Although housing has continue to pose severe challenges in many parts of the country, the problems are however more peculiar and severe in Nigerian cities.
With uneven distribution of goods, services and infrastructure, some of the cities have become major hub offering more prospects for citizens who are forced to migrate for greener pastures.
The true scale of the housing challenge can be gleaned from the fact that it is estimated that about 108 million Nigerians are homeless based on an average family of six people per housing unit.
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The figure puts Nigeria high in the global figure of 1.6 billion people that lacked adequate housing according to Habitat’s report in 2015.
This is a consequence of many factors, including rapid urbanization, poverty and currently mainly the terror by the Boko Haram terrorists.
Although specialists have proffered some housing problem solutions in Nigeria, they have little or no impact with housing problems remaining unabated.
Experts said the problem is as a result of urbanization and improper planning by government and professionals in the built environment.
According to them, the situation is becoming more of economic issues as people tend to abandon cheaper and affordable homes in the villages to cities as a result of the golden fleece.
Thus, the cities continue to suffer more than villages in terms of housing shortages.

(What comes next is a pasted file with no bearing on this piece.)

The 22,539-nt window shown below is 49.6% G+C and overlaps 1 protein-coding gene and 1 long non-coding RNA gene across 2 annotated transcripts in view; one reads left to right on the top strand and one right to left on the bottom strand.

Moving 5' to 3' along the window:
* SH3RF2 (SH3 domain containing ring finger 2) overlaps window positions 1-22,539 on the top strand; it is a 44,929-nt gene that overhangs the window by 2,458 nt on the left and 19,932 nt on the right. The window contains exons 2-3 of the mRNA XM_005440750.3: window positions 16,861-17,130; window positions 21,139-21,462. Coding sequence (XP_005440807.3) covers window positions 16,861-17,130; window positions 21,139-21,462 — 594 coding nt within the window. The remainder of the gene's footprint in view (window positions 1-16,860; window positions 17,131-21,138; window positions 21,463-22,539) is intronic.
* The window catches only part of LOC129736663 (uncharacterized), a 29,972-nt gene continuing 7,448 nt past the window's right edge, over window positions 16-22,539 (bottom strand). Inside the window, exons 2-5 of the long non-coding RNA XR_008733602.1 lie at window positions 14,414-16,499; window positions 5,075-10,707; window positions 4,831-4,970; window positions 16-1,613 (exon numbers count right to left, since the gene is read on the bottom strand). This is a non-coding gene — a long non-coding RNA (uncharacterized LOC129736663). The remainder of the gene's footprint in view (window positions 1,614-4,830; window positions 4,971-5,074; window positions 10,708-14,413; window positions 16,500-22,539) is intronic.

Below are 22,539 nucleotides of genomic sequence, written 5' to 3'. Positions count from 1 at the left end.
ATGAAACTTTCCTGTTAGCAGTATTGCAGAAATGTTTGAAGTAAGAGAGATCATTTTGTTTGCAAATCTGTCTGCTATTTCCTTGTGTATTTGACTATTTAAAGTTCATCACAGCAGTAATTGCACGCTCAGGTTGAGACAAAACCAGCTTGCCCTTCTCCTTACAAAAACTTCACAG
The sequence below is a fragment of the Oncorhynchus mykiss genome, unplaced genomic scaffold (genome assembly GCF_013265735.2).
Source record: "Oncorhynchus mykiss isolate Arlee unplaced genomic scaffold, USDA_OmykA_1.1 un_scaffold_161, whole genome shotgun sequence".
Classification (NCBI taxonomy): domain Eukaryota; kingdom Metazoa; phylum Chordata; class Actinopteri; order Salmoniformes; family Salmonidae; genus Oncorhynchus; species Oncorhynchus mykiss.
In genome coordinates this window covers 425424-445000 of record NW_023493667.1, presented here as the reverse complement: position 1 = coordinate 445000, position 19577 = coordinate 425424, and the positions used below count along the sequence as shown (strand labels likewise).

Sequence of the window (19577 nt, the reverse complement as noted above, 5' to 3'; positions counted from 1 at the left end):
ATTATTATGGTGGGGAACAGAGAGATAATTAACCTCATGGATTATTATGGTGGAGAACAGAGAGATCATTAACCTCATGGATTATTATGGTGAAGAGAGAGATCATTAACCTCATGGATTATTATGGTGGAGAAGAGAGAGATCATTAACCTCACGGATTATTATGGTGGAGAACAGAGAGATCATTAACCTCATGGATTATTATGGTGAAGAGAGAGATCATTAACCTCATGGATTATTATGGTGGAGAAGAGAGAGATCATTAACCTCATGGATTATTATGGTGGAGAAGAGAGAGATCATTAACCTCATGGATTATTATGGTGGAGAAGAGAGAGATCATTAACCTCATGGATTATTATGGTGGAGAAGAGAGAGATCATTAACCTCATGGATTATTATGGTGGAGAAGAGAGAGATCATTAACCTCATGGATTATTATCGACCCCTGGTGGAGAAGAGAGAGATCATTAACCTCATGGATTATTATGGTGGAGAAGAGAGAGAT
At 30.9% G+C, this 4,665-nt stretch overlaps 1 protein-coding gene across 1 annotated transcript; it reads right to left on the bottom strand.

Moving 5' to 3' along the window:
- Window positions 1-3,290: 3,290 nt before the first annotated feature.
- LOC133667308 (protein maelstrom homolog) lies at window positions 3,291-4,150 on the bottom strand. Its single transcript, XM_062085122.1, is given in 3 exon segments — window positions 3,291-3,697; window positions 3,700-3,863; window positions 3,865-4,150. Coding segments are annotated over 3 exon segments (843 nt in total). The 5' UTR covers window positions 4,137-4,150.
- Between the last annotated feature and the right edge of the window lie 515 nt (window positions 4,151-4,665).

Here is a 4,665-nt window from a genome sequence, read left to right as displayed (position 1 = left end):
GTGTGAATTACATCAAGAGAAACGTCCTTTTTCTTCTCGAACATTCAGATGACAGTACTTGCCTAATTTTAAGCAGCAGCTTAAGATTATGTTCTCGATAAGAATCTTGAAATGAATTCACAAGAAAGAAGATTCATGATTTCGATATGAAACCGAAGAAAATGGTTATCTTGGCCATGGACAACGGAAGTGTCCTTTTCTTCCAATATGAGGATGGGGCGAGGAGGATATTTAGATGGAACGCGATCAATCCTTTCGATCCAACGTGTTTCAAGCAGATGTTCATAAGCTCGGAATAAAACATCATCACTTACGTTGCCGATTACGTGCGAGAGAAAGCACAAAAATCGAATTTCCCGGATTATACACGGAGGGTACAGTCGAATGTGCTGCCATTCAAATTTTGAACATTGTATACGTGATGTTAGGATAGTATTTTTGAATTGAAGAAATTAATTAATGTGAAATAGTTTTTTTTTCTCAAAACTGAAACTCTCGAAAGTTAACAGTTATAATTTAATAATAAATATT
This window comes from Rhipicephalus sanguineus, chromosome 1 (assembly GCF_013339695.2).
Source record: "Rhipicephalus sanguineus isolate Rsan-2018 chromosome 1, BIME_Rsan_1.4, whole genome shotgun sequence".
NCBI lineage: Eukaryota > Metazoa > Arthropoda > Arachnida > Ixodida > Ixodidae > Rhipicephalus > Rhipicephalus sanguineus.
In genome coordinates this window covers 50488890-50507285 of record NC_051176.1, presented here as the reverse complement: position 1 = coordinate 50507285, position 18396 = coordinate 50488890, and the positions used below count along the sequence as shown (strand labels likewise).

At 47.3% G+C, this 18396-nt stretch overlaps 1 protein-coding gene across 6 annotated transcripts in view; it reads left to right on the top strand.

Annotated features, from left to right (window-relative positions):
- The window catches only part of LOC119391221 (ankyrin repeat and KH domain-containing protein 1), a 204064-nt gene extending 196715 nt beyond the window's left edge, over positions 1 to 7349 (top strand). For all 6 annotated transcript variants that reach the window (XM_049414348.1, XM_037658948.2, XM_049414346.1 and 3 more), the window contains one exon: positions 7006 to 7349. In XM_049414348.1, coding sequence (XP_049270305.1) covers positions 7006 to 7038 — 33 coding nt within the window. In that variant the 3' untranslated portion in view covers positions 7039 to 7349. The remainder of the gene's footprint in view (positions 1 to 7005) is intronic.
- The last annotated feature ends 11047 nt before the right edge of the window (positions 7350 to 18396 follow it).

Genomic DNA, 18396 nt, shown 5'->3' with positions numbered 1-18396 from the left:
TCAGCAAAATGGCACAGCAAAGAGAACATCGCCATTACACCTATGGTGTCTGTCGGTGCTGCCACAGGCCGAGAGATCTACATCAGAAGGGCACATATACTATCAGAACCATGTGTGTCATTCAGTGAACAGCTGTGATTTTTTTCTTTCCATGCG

For instance, Lagos with a population of over 20 million is battling with 3 million housing units in deficit.
The city, according to a recent World Bank report is slowly sliding into a slum.
Bordered by a tributary of the Atlantic Ocean, which makes its location best suited for the importation, the city has assumed the megacity status.
Real estate entrepreneurs have also intensified the business of providing affordable housing for both low, medium as well as large income earners living in the city of Lagos but Lagos still needs 187,500 housing units to overcome housing deficit.
The city has a quality of life of 0.63, which is low compared to commercial centres in Europe like Paris with 0.93 or London with 0.90 according to UN Habitat.
Experts said the housing deficit of 1.7 million in Abuja, may not be remedied unless there is a paradigm shift in the housing policy. The cost of renting a mini flat here may be as high as N750,000 in some areas. A rent for three bedroom flats goes also as high as N 6 million in popular areas.
The chairman of Royal Institution of Chartered Surveyors (RICS) Nigeria, Mr. Gbenga Ismail, said the deficit is becoming pronounced because of lack of opportunities in the villages.
“ For me, I think it is more of economics because people will not want to stay in the villages where houses are available and cheap because of the opportunities, while developers will not want to develop in the areas even with cheap land because no body will want to live there”. He said.
He stressed that the problem could be tackled by providing infrastructure so that people can stay where houses are cheap and go to work without stress.
Also the Chief Executive Officer of Lifepage, an Investment Holding Company , Mr. Oladipupo Clement, called for incentives from government to allow developers tackle the shortage as it is more from the bottom than from the top.
For the chief executive officer of Tobykemsworth Investment limited, Mr. Adekunle Raphael, addressing housing deficit will require innovative thoughts on how to reach the most vulnerable sector of the society, who are in dire need of homes.
Also, the Chief Executive Officer, Global Property & Facilities International Ltd (GPFI), Dr. MKO Balogun called for restructuring of the system to meet the demand of those who really need accommodation.
The Real Estate industry, he said, has continued to slow down largely due to oversupply in commercial and retail sectors, inappropriate supply in the residential sector, hence the restructuring.